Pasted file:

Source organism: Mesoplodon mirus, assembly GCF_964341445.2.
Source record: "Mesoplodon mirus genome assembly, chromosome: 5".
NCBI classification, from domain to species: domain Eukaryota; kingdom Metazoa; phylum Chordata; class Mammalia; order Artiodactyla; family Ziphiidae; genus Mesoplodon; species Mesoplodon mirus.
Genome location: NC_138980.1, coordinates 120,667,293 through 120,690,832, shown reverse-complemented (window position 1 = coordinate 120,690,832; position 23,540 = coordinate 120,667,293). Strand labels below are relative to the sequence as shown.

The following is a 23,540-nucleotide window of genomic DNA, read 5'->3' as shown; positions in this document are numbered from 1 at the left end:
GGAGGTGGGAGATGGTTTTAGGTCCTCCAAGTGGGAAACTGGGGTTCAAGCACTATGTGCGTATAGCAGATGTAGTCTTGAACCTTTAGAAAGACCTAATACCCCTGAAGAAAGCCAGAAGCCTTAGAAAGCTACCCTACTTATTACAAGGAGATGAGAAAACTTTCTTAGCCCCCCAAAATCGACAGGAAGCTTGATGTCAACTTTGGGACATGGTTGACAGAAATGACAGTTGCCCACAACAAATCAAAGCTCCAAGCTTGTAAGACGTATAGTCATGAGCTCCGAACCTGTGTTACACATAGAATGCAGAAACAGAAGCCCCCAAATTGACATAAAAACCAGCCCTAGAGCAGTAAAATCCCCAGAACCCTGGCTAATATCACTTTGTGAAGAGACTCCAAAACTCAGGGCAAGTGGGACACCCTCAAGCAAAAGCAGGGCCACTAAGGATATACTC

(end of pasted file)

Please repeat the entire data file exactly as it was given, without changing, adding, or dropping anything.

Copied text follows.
Source organism: Mesoplodon mirus, assembly GCF_964341445.2.
Source record: "Mesoplodon mirus genome assembly, chromosome: 5".
NCBI classification, from domain to species: domain Eukaryota; kingdom Metazoa; phylum Chordata; class Mammalia; order Artiodactyla; family Ziphiidae; genus Mesoplodon; species Mesoplodon mirus.
Genome location: NC_138980.1, coordinates 120,667,293 through 120,690,832, shown reverse-complemented (window position 1 = coordinate 120,690,832; position 23,540 = coordinate 120,667,293). Strand labels below are relative to the sequence as shown.

The following is a 23,540-nucleotide window of genomic DNA, read 5'->3' as shown; positions in this document are numbered from 1 at the left end:
GGAGGTGGGAGATGGTTTTAGGTCCTCCAAGTGGGAAACTGGGGTTCAAGCACTATGTGCGTATAGCAGATGTAGTCTTGAACCTTTAGAAAGACCTAATACCCCTGAAGAAAGCCAGAAGCCTTAGAAAGCTACCCTACTTATTACAAGGAGATGAGAAAACTTTCTTAGCCCCCCAAAATCGACAGGAAGCTTGATGTCAACTTTGGGACATGGTTGACAGAAATGACAGTTGCCCACAACAAATCAAAGCTCCAAGCTTGTAAGACGTATAGTCATGAGCTCCGAACCTGTGTTACACATAGAATGCAGAAACAGAAGCCCCCAAATTGACATAAAAACCAGCCCTAGAGCAGTAAAATCCCCAGAACCCTGGCTAATATCACTTTGTGAAGAGACTCCAAAACTCAGGGCAAGTGGGACACCCTCAAGCAAAAGCAGGGCCACTAAGGATATACTC